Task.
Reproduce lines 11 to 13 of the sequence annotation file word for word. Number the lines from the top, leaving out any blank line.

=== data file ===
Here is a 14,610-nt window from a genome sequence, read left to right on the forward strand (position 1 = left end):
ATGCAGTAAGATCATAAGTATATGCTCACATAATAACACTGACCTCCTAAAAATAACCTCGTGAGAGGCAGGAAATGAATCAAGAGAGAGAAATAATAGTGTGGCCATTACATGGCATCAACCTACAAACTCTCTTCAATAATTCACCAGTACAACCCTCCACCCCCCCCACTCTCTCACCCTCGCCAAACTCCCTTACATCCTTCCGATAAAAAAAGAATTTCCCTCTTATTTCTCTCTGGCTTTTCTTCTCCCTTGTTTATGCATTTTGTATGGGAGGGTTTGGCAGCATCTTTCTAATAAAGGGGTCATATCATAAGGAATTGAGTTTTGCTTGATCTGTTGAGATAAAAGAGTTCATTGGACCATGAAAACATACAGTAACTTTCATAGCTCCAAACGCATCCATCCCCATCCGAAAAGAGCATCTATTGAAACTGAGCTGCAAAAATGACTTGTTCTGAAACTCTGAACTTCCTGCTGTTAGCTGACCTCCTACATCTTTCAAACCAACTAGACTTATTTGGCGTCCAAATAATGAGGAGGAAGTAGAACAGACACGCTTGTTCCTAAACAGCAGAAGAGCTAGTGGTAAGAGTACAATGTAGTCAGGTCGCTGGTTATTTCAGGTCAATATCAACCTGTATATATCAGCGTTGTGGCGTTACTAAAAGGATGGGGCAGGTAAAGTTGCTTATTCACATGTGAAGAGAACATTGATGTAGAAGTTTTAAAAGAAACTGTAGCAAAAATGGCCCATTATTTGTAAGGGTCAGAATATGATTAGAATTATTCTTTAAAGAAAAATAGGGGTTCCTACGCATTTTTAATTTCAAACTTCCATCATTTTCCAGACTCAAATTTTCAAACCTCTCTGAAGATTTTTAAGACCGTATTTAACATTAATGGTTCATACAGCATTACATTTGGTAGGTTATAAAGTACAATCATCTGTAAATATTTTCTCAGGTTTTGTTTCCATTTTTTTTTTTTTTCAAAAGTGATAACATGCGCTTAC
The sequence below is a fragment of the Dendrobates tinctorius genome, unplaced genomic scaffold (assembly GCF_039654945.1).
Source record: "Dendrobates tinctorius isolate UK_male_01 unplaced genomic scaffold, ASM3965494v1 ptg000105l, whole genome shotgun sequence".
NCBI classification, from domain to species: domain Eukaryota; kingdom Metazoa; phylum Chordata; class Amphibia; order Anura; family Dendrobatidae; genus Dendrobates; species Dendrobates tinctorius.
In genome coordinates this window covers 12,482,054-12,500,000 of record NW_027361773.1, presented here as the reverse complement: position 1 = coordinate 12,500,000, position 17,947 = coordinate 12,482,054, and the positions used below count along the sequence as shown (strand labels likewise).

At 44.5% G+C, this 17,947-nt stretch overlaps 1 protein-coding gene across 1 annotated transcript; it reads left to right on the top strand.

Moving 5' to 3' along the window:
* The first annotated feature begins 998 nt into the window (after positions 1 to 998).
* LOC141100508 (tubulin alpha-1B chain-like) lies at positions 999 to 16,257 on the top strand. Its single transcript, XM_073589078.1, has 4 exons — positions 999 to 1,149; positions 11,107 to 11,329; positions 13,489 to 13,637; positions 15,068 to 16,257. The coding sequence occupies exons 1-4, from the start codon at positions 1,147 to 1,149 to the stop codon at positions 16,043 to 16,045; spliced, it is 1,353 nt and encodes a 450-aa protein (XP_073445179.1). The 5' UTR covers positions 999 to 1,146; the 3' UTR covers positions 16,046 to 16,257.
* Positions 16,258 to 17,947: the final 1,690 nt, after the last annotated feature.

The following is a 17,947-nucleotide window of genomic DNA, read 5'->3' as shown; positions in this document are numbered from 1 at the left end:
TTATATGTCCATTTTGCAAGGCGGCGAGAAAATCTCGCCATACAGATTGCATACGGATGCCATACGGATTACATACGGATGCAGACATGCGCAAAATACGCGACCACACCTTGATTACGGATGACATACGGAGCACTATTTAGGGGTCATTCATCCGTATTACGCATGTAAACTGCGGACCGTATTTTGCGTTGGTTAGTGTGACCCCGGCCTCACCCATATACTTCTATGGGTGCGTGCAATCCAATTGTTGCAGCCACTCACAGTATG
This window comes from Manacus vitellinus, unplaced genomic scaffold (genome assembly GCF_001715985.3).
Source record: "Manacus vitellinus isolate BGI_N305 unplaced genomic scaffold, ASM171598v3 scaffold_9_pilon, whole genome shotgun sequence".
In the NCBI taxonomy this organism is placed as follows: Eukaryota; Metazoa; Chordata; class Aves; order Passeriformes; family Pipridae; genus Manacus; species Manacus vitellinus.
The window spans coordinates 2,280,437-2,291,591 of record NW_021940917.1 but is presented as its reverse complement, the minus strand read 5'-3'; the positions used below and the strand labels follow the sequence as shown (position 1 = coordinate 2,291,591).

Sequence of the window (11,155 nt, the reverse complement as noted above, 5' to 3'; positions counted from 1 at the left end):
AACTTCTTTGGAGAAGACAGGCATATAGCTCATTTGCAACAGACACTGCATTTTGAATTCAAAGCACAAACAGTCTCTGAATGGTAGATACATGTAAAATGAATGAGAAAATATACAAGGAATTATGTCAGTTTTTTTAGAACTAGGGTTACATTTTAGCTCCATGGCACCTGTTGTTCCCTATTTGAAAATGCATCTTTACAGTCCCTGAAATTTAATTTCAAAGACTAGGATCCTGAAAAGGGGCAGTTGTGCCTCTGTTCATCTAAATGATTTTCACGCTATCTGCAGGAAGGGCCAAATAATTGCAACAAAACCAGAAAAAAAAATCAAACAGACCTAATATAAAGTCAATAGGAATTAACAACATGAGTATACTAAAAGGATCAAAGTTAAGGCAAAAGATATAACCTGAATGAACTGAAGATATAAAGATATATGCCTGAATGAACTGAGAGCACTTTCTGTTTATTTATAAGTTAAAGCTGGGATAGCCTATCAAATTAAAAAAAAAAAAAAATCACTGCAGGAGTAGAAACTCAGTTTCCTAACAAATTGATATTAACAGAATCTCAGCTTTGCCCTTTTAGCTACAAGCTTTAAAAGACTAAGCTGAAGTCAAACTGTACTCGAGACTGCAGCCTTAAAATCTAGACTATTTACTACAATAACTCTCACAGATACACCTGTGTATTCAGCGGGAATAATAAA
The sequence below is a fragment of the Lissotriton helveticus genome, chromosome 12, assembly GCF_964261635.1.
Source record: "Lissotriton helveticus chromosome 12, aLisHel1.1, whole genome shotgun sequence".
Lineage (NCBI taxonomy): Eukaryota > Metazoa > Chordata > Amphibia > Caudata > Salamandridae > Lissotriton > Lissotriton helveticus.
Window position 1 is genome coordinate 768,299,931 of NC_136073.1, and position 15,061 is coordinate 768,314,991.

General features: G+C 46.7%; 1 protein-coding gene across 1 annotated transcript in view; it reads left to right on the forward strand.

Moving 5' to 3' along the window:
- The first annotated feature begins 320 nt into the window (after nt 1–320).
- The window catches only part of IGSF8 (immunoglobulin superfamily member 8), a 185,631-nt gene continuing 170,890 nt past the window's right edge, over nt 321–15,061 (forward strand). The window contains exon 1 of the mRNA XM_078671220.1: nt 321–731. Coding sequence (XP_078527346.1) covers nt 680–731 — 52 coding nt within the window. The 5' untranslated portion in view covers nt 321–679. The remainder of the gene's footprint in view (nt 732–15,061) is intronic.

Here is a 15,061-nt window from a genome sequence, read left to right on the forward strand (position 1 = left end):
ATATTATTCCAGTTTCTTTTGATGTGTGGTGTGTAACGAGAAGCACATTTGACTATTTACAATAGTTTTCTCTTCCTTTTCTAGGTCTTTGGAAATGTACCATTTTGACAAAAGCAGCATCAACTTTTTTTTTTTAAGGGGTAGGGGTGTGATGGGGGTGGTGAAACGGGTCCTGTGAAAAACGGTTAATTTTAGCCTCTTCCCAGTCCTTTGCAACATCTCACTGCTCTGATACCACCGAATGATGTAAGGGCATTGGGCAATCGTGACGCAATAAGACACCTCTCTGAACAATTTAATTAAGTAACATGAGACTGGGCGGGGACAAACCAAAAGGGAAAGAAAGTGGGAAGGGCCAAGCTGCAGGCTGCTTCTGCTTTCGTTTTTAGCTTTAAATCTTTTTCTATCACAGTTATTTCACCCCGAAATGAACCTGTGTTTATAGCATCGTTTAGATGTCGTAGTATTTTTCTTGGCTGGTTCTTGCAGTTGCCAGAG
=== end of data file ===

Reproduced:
* Positions 16,258 to 17,947: the final 1,690 nt, after the last annotated feature.

The following is a 17,947-nucleotide window of genomic DNA, read 5'->3' as shown; positions in this document are numbered from 1 at the left end:
TTATATGTCCATTTTGCAAGGCGGCGAGAAAATCTCGCCATACAGATTGCATACGGATGCCATACGGATTACATACGGATGCAGACATGCGCAAAATACGCGACCACACCTTGATTACGGATGACATACGGAGCACTATTTAGGGGTCATTCATCCGTATTACGCATGTAAACTGCGGACCGTATTTTGCGTTGGTTAGTGTGACCCCGGCCTCACCCATATACTTCTATGGGTGCGTGCAATCCAATTGTTGCAGCCACTCACAGTATG